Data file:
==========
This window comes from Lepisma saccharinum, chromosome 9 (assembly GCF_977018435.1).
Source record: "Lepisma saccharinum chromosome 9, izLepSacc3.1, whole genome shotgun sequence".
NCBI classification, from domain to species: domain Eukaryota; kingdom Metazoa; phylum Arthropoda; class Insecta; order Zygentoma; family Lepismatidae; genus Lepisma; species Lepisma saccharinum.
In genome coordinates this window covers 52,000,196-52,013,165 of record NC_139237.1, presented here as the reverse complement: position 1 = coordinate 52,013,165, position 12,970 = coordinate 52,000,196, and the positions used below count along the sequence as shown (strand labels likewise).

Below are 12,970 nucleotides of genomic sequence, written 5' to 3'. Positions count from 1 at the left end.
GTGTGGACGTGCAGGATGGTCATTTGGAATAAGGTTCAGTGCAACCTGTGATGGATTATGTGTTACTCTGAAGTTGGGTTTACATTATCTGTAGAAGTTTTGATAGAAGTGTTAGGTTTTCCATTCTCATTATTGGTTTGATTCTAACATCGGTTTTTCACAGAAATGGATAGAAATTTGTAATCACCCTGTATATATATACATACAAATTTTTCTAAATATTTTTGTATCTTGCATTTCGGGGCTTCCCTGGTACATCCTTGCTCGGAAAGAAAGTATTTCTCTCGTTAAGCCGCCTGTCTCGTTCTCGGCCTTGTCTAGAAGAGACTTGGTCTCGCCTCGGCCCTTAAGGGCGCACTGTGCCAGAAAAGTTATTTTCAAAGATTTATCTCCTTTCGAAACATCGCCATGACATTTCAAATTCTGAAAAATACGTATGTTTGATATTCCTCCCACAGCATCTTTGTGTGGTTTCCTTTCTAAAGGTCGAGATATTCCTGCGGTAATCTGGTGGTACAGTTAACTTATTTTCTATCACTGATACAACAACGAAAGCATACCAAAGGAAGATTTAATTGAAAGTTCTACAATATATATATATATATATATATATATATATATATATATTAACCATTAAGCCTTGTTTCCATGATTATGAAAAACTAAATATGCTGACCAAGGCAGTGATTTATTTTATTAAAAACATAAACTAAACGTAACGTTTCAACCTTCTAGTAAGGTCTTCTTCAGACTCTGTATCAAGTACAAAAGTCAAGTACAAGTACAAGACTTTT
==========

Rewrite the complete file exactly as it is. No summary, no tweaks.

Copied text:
This window comes from Lepisma saccharinum, chromosome 9 (assembly GCF_977018435.1).
Source record: "Lepisma saccharinum chromosome 9, izLepSacc3.1, whole genome shotgun sequence".
NCBI classification, from domain to species: domain Eukaryota; kingdom Metazoa; phylum Arthropoda; class Insecta; order Zygentoma; family Lepismatidae; genus Lepisma; species Lepisma saccharinum.
In genome coordinates this window covers 52,000,196-52,013,165 of record NC_139237.1, presented here as the reverse complement: position 1 = coordinate 52,013,165, position 12,970 = coordinate 52,000,196, and the positions used below count along the sequence as shown (strand labels likewise).

Below are 12,970 nucleotides of genomic sequence, written 5' to 3'. Positions count from 1 at the left end.
GTGTGGACGTGCAGGATGGTCATTTGGAATAAGGTTCAGTGCAACCTGTGATGGATTATGTGTTACTCTGAAGTTGGGTTTACATTATCTGTAGAAGTTTTGATAGAAGTGTTAGGTTTTCCATTCTCATTATTGGTTTGATTCTAACATCGGTTTTTCACAGAAATGGATAGAAATTTGTAATCACCCTGTATATATATACATACAAATTTTTCTAAATATTTTTGTATCTTGCATTTCGGGGCTTCCCTGGTACATCCTTGCTCGGAAAGAAAGTATTTCTCTCGTTAAGCCGCCTGTCTCGTTCTCGGCCTTGTCTAGAAGAGACTTGGTCTCGCCTCGGCCCTTAAGGGCGCACTGTGCCAGAAAAGTTATTTTCAAAGATTTATCTCCTTTCGAAACATCGCCATGACATTTCAAATTCTGAAAAATACGTATGTTTGATATTCCTCCCACAGCATCTTTGTGTGGTTTCCTTTCTAAAGGTCGAGATATTCCTGCGGTAATCTGGTGGTACAGTTAACTTATTTTCTATCACTGATACAACAACGAAAGCATACCAAAGGAAGATTTAATTGAAAGTTCTACAATATATATATATATATATATATATATATATATATATATTAACCATTAAGCCTTGTTTCCATGATTATGAAAAACTAAATATGCTGACCAAGGCAGTGATTTATTTTATTAAAAACATAAACTAAACGTAACGTTTCAACCTTCTAGTAAGGTCTTCTTCAGACTCTGTATCAAGTACAAAAGTCAAGTACAAGTACAAGACTTTT